A look at the season's winning 'Loozas

By Chris Nashawaty
Updated April 05, 1996 at 05:00 AM EST

Is the end of Lollapalooza nigh? Ever since the alterna-rock festival first let its freak flag fly six years ago, awaiting Lolla’s star-studded lineup has become a sort of annual rite of spring. But this year, no one really seems to care.

With fist-waving metal band Metallica, Lollapalooza ’92 veterans Soundgarden, neo-punkers Rancid, and the once retired Ramones on the ’96 bill, the festival has been accused of trading its industry cred for ticket sales (last year’s lineup of Sonic Youth and Hole left some mosh pits empty). ”It’s becoming more mainstream,” says one indie label spokeswoman. ”It has nothing to do with being alternative anymore.” Lollapalooza cofounder Marc Geiger counters, ”Alternative is just a marketing term, so if this year is not seen as alternative, great. Alternative sucks right now.” Festival founding father Perry Farrell apparently feels that something sucks. He’s disassociated himself from the concert and is launching an environmentally conscious musicfest in September. ”Perry felt Lollapalooza was like painting the same canvas over and over,” says Geiger. ”It was a turnoff for him.”

Like sharks smelling blood, concert promoters have circled in to fill the voidapalooza by booking everyone. The alternatives to the alternative:

Lollapalooza’s heir apparent could well be Blues Traveler’s H.O.R.D.E. tour. Now in its fifth year, H.O.R.D.E. ’96 looks to be repositioning itself away from cultish acts like Phish and toward higher-profile performers like Dave Matthews Band and Natalie Merchant. ”Last year it took off,” says Bob Grossweiner, New York bureau chief of the concert-industry trade magazine Performance. ”In some cities it even beat Lollapalooza.” H.O.R.D.E.’s promoters are so confident about their new roster, they’ve doubled the number of shows from 23 to 40.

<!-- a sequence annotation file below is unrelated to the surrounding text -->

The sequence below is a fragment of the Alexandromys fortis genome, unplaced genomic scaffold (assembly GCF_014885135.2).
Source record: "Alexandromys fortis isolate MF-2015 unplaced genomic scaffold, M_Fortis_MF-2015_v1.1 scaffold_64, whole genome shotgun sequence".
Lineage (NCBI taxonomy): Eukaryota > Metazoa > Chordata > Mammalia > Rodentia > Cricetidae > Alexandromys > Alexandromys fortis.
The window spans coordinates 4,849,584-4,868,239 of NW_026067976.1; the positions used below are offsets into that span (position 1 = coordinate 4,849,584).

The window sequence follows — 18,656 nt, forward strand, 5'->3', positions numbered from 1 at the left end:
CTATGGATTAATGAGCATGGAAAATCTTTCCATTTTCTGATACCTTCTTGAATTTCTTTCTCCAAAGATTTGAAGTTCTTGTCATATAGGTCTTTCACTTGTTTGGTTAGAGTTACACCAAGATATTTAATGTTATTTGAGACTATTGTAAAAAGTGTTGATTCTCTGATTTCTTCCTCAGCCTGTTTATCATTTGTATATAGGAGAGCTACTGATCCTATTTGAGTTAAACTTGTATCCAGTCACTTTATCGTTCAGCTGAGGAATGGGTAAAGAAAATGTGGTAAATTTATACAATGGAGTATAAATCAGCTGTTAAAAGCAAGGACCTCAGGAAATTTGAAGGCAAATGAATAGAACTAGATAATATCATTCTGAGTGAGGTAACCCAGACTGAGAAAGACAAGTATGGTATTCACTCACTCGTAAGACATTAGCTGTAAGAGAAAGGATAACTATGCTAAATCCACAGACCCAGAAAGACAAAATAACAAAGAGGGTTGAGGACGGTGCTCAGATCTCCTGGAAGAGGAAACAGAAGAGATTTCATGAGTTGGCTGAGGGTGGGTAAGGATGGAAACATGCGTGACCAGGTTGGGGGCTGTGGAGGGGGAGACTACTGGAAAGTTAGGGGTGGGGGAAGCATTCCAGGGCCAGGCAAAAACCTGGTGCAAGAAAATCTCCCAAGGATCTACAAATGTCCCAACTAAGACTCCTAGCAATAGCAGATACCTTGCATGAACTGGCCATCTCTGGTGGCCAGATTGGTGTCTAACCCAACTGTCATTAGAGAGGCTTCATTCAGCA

Of course, those who can, go it alone. In addition to such multiplatinum Grammy darlings as Alanis Morissette and Hootie & the Blowfish, Joan Osborne, Garth Brooks, the Cranberries, Vince Gill, and Sting will hit the road. However, the really heavy artillery will be spending the summer working on their golf game. Such stadium-stampede bands as the Rolling Stones and U2 are sitting it out. Even Bruce Springsteen is downsizing to amphitheaters for unplugged gigs. Meanwhile, Pearl Jam, whose next album is due in July, are keeping clear of the tour van too. ”There’s nothing set up,” says the band’s publicist, weary after last year’s on-the-road crusade. ”They could play some non-Ticketmaster dates, but not a tour.” And hell will freeze over again when the re-reunited Eagles play seven shows in six cities.

If this all seems a bit too ’90s, don’t fret. Promoters are serving up boomerfest value-paks as well. Some of the rockers-with-walkers acts include the Legends of Motown show, the triple bill of REO Speedwagon/Foreigner/Peter Frampton, the unlikely duo Steve Miller and Pat Benatar, and a Styx/Kansas show, which should finally end the rumors that they were actually the same band. Why the odd twofers? ”We get more people to come out than any one of us could on our own,” says REO’s Neal Doughty. ”Package tours are what you do if you haven’t had a record in five years.” Then there’s the revenge of the living Dead — Grateful Dead members Mickey Hart and Bob Weir will cross the country with a series of dates to show off their post-Jerry bands. ”Deadheads still need to come together,” says Dennis McNally, the band’s publicist. Even the ubiquitous R&B franchise House of Blues is joining the VH1 fray, sponsoring a tour this summer with such Geritol journeymen as Buddy Guy and Joe Cocker.

Another draw for tongue-in-cheek twentysomethings may be the veritable kitschfest of comebacks. In addition to the Arthur tour, swagger meister Neil Diamond is comin’ to America, as is the reunion of KISS, who will return to their Kabuki-painted antics of the ’70s. Also, the Sex Pistols will hit the States in late July with their 20th-anniversary tour. Pistols frontman Johnny Rotten admits the return is a shameless grab for cash. ”Perhaps this is daylight robbery — but who cares?’ And for those who like their cheese a little more, shall we say, aged, the 3 Tenors will take their golden throats to New Jersey’s Meadowlands for one night July 20. So if you’re in the aria…